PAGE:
The allodapine bee Exoneura bicolor constructs linear nests in pithy centres of dead plant material. Brood is reared progressively. During winter, nests usually contain one mated female with large ovaries and several subordinate females with small ovaries. The dominant female pheromonally inhibits ovarian enlargement of subordinate females. During the foraging season, dominant females guard the nest, while subordinate females undertake the more risk prone foraging activities. During winter, virtually no foraging occurs. Therefore, guarding might be the most dangerous activity during winter. In this paper we investigate whether the position of females in the nest during winter is related to dominance. Females did not change relative position frequently and the position of females decreased near monotonically with ovary size, with the dominant female closest to the nest entrance. It is concluded that: (1) dominant females do not move about in the nest to ensure spread of their pheromones among nestmates, or to behaviourally inhibit ovarian enlargement of subordinates; (2) dominant females do not force subordinates to guard the nest. Because the guard is probably the female that is most subject to predation during winter, guarding by the dominant should have some payoffs. Potential benefits are: (a) contamination of incoming air with volatile pheromones; (b) preventing intruders from entering the nest; (c) controlling nestmates leaving and entering the nest. The latter may enable females to control food that is brought back into the nest, and to prevent mating by subordinate females. Our results indicate that social structure within these nests is influenced by the linear structure of the nest burrows.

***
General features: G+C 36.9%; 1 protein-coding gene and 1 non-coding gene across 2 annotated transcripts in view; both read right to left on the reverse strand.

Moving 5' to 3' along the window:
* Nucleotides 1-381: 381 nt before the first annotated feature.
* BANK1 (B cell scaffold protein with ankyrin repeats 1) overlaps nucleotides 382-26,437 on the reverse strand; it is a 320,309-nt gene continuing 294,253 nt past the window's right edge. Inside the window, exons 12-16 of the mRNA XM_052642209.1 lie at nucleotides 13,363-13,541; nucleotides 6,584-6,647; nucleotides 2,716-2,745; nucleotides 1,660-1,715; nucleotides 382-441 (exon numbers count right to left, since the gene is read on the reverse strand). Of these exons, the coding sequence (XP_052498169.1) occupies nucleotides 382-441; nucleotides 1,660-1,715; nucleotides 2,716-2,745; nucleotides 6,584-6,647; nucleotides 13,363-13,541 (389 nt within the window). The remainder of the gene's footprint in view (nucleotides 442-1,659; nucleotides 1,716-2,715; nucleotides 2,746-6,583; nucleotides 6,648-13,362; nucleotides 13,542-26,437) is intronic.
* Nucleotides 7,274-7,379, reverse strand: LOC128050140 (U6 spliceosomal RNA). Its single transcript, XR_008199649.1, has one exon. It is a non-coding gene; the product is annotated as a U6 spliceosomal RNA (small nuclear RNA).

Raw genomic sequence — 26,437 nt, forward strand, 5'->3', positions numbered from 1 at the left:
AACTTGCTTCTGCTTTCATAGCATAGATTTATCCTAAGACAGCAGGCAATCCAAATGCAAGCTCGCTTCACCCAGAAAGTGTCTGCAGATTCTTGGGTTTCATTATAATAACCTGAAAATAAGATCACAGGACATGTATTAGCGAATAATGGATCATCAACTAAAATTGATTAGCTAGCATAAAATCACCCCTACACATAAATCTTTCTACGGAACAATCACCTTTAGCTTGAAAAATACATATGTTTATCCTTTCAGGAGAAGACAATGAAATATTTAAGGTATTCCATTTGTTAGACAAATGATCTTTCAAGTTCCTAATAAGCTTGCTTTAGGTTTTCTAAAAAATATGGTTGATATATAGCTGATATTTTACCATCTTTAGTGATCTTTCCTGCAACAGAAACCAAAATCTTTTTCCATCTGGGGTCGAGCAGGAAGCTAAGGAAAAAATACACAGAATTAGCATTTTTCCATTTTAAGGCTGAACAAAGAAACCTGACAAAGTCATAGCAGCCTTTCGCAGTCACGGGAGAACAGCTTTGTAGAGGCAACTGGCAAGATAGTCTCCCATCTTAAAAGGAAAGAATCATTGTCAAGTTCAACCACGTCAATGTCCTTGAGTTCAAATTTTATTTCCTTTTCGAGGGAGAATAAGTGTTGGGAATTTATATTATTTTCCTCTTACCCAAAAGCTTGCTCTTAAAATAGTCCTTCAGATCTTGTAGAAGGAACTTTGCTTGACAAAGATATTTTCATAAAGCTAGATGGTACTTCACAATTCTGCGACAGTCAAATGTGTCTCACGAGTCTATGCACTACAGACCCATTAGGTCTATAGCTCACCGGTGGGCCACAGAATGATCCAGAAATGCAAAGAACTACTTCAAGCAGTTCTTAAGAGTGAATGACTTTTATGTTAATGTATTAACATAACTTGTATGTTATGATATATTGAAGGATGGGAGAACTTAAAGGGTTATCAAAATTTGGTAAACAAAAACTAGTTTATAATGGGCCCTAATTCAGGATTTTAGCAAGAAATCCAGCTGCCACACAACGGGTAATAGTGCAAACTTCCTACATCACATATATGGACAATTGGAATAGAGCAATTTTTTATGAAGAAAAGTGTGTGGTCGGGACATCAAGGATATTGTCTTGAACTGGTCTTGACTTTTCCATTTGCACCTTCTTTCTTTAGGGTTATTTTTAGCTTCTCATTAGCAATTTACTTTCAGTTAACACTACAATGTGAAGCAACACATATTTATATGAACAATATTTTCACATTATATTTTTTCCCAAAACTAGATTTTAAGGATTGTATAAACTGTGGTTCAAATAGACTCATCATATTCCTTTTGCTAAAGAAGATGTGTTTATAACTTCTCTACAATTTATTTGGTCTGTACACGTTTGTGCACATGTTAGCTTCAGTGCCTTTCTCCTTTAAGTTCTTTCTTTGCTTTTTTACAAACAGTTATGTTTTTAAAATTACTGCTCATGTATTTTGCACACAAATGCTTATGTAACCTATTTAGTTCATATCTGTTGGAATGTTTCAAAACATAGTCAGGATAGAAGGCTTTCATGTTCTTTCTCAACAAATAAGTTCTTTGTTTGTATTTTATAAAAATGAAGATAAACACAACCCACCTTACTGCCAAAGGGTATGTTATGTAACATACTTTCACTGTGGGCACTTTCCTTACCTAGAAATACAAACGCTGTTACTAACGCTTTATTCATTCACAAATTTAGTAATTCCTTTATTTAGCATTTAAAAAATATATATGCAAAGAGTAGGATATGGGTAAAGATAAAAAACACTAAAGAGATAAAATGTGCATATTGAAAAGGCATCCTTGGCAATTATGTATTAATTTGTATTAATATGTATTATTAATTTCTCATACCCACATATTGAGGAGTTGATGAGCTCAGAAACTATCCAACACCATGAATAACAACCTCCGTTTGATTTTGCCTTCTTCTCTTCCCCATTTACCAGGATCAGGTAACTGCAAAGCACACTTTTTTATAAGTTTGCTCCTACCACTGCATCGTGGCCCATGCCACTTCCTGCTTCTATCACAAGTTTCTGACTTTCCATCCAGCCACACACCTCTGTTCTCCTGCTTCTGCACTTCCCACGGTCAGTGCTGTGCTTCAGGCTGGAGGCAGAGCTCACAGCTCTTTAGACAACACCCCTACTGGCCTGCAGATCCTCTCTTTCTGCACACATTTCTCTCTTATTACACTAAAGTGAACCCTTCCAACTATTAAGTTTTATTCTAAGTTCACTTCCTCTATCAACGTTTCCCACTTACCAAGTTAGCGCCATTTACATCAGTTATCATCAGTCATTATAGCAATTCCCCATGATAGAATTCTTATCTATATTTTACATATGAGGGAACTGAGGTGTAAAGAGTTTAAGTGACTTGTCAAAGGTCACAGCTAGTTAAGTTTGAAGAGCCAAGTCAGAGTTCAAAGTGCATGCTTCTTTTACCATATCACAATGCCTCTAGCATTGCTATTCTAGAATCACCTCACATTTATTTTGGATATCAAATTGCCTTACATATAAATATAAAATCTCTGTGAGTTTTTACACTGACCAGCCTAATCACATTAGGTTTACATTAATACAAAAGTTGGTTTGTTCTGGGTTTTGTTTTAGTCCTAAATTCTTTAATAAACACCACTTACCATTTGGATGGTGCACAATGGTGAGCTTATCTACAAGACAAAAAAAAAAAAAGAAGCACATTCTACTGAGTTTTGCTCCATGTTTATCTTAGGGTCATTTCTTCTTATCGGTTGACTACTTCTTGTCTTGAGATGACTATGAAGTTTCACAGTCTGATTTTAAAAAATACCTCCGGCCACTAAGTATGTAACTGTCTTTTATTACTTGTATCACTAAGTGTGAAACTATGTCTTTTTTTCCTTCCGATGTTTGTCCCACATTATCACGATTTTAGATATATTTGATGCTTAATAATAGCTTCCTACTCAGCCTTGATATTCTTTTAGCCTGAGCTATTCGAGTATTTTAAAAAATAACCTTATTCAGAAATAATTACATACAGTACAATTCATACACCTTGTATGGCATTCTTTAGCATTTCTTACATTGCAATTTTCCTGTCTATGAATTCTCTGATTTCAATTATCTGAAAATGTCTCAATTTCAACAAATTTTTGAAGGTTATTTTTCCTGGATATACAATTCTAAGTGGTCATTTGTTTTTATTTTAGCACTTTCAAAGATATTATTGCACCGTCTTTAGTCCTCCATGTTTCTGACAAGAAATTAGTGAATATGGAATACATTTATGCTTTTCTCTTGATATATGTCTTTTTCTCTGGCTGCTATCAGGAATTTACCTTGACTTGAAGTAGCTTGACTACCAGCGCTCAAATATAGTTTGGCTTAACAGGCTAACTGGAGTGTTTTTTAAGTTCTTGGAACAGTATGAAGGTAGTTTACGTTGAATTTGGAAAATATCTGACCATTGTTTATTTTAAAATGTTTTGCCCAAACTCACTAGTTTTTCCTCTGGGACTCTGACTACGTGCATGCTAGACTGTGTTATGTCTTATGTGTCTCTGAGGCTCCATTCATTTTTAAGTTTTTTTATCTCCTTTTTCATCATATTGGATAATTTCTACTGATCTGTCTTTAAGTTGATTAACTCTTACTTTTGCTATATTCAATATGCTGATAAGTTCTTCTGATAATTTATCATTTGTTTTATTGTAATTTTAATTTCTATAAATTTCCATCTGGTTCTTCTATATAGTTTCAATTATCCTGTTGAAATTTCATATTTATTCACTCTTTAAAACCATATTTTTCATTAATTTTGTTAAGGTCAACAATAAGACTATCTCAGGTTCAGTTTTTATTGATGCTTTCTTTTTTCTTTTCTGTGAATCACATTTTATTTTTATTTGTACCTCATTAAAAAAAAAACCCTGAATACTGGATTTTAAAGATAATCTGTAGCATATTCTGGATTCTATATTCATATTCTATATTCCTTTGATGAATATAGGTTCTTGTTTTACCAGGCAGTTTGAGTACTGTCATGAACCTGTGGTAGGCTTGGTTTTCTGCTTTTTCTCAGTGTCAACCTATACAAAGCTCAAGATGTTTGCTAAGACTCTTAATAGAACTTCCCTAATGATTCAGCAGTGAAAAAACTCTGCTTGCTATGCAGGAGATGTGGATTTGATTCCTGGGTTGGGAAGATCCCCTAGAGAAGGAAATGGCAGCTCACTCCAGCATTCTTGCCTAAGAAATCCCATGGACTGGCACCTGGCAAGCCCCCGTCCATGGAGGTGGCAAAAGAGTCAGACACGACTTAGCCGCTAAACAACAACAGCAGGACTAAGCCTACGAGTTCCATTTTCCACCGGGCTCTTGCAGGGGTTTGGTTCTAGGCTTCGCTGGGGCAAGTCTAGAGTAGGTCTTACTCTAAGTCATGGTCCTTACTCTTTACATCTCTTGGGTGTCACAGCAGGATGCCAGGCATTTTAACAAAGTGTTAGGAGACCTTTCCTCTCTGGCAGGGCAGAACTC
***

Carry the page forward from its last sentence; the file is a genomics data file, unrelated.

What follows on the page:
- Dominance hierarchy
- Ovarian inhibition